Helen Clark Launches Campaign to Lead UN
New Zealand’s former prime minister Helen Clark has begun her campaign to become the first woman to lead the United Nations, saying in Paris that, “peace really matters to women”. Clark has led the largest UN agency, the UN Development Programme, which implements the body’s worldwide economic development operations, since 2009.
Clark, 66, said she “never asked for supporters because I’m a woman,” but acknowledged that “Of course I am a woman, and I bring that perspective to a job.”
“It holds generally true that women carry a broad range of family responsibilities” and give priority to health and education, she said.
As such, Clark said women are a vector for peace and stability, stressing: “Peace really matters to women.”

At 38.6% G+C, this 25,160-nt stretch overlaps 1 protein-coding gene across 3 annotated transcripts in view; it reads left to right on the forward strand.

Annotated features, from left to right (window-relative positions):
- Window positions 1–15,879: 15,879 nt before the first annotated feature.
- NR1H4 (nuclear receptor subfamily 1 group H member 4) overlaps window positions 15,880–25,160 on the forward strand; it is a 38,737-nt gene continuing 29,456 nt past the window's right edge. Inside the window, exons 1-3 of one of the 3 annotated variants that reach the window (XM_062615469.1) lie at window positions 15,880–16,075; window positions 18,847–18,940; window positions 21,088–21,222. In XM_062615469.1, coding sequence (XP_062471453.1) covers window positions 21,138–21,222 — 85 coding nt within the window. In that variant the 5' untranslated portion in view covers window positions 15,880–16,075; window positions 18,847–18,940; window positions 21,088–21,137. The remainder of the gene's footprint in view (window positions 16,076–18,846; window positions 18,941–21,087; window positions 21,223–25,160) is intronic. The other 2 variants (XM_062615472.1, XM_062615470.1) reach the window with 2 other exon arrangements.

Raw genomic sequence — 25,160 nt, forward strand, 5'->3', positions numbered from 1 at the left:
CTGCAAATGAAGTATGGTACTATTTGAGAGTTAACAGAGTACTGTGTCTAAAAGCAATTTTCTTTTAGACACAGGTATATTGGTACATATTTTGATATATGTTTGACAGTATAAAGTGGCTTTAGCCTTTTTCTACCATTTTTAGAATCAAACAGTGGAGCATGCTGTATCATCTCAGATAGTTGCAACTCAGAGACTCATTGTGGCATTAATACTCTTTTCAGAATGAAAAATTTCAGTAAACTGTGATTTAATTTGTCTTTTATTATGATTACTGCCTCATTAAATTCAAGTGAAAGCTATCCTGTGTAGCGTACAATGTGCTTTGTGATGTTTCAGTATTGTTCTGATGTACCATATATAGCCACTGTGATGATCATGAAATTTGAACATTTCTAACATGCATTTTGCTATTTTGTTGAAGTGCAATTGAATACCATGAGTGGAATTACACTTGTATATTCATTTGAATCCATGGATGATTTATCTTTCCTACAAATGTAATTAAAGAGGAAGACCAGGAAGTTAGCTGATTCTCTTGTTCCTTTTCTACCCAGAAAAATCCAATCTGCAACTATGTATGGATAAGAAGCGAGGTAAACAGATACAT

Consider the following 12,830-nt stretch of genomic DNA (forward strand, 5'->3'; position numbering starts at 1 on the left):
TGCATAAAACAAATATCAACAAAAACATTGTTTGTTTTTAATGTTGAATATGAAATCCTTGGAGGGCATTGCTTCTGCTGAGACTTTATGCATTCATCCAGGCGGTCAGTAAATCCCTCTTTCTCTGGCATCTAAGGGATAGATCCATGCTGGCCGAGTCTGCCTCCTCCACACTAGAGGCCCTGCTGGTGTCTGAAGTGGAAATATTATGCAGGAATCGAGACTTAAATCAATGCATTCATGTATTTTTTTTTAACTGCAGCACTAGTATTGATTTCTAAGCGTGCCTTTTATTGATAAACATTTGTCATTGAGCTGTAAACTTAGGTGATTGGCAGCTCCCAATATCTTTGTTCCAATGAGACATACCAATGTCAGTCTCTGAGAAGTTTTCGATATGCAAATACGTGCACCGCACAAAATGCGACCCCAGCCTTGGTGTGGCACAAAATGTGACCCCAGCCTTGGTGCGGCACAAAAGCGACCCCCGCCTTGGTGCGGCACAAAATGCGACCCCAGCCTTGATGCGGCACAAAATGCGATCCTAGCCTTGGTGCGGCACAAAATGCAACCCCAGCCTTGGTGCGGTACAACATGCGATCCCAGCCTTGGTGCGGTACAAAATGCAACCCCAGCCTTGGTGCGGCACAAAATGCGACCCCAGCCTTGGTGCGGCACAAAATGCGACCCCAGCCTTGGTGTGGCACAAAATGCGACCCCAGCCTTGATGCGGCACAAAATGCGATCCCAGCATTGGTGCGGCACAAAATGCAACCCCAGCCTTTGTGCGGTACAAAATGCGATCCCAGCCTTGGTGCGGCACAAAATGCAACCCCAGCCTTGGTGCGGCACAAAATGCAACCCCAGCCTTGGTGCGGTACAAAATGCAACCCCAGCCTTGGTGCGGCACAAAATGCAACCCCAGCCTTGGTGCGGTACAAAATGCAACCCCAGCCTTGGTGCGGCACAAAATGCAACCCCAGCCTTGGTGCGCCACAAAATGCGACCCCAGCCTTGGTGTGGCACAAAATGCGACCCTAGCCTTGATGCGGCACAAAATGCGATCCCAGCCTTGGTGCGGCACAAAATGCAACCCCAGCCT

She plans to promote her bid in each of the capitals of the five permanent members of the UN Security Council – France, Britain, the United States, Russia and China.
She and three other women are among the nine candidates so far in the running to succeed Ban Ki-moon of South Korea as secretary general.
The UN Security Council is expected to begin a round of straw polls in July to nominate a candidate.
The General Assembly is expected to endorse the choice in October, and the successful candidate will begin work on 1 January 2017.
Original article by Agence France–Presse, The Guardian, May 2, 2016.
Photo by Xinhua / Barcroft Media.